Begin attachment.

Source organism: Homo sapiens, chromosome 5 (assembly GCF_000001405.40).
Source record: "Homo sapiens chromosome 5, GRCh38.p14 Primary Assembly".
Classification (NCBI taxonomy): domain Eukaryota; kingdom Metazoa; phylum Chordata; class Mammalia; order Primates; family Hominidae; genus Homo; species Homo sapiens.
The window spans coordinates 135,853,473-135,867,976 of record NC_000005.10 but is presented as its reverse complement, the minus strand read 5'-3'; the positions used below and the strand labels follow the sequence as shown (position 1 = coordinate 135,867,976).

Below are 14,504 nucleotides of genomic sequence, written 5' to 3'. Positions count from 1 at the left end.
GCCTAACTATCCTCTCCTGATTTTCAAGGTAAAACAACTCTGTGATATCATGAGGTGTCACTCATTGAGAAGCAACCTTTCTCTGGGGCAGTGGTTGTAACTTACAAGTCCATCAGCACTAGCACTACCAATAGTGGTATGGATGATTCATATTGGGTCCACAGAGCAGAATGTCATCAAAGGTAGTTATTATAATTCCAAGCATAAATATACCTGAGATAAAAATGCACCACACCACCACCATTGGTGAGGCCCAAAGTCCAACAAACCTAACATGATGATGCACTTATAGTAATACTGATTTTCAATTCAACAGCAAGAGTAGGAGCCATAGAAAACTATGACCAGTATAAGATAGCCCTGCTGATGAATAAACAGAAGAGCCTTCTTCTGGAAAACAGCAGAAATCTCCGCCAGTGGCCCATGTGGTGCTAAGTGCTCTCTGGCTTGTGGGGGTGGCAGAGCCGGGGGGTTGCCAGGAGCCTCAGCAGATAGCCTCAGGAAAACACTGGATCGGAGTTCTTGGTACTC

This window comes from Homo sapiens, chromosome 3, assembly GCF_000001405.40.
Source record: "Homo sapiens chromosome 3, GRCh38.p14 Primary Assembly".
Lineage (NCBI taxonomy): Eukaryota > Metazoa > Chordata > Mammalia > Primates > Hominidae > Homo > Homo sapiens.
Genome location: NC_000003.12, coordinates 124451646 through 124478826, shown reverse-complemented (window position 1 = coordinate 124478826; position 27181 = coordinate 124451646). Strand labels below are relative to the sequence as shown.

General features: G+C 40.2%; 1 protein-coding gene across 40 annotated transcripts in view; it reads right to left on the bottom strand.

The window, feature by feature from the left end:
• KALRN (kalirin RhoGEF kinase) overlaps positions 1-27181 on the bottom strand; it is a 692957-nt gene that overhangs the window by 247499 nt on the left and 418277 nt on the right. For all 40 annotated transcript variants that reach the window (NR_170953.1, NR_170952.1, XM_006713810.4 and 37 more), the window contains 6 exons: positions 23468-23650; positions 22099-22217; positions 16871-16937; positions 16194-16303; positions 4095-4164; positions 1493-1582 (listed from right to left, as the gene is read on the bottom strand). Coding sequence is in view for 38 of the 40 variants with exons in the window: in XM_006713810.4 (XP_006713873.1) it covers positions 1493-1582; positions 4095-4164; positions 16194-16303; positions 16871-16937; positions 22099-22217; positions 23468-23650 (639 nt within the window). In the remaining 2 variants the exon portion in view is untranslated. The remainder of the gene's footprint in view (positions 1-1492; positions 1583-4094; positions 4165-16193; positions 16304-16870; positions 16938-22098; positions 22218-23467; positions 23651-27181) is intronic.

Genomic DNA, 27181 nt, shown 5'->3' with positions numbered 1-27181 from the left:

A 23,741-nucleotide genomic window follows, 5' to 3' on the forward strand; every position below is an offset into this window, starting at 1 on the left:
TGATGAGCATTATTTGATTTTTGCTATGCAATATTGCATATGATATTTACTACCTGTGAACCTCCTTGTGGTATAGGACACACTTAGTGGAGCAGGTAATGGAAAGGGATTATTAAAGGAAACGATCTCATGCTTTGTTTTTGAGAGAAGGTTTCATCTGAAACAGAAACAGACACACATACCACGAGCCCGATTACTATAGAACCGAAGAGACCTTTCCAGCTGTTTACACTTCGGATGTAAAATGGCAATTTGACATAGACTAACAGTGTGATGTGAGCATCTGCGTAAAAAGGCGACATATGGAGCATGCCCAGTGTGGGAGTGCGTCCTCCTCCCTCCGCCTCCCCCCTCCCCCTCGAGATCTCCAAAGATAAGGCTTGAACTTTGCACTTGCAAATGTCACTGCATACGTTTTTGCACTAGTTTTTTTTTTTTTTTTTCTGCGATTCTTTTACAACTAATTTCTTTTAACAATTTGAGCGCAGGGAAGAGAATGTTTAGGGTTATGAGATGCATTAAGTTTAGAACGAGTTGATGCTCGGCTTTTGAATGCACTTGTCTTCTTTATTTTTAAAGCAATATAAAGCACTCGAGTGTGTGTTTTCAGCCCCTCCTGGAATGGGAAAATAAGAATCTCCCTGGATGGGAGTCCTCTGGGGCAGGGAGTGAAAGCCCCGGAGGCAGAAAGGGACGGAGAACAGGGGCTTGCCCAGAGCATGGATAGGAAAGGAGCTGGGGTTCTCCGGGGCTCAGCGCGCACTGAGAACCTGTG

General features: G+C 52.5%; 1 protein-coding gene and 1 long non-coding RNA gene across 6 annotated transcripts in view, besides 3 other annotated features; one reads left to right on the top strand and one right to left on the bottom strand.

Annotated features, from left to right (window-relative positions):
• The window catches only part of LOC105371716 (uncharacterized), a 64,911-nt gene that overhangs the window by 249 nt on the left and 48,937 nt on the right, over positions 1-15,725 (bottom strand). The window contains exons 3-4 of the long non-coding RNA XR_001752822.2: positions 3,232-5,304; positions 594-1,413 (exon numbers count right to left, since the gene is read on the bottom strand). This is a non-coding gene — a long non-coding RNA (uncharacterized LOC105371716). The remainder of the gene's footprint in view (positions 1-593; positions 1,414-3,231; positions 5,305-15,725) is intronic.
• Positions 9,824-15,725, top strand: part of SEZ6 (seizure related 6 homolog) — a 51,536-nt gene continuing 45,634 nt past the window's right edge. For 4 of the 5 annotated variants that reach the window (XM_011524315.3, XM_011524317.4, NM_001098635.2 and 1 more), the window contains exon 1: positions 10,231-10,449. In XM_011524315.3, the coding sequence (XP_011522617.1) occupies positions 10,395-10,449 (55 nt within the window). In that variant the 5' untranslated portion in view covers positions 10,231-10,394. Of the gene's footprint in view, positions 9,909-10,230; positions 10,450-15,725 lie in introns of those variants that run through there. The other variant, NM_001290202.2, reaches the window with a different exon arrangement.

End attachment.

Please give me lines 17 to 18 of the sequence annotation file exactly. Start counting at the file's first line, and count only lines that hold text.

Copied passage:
General features: G+C 52.5%; 1 protein-coding gene and 1 long non-coding RNA gene across 6 annotated transcripts in view, besides 3 other annotated features; one reads left to right on the top strand and one right to left on the bottom strand.

Annotated features, from left to right (window-relative positions):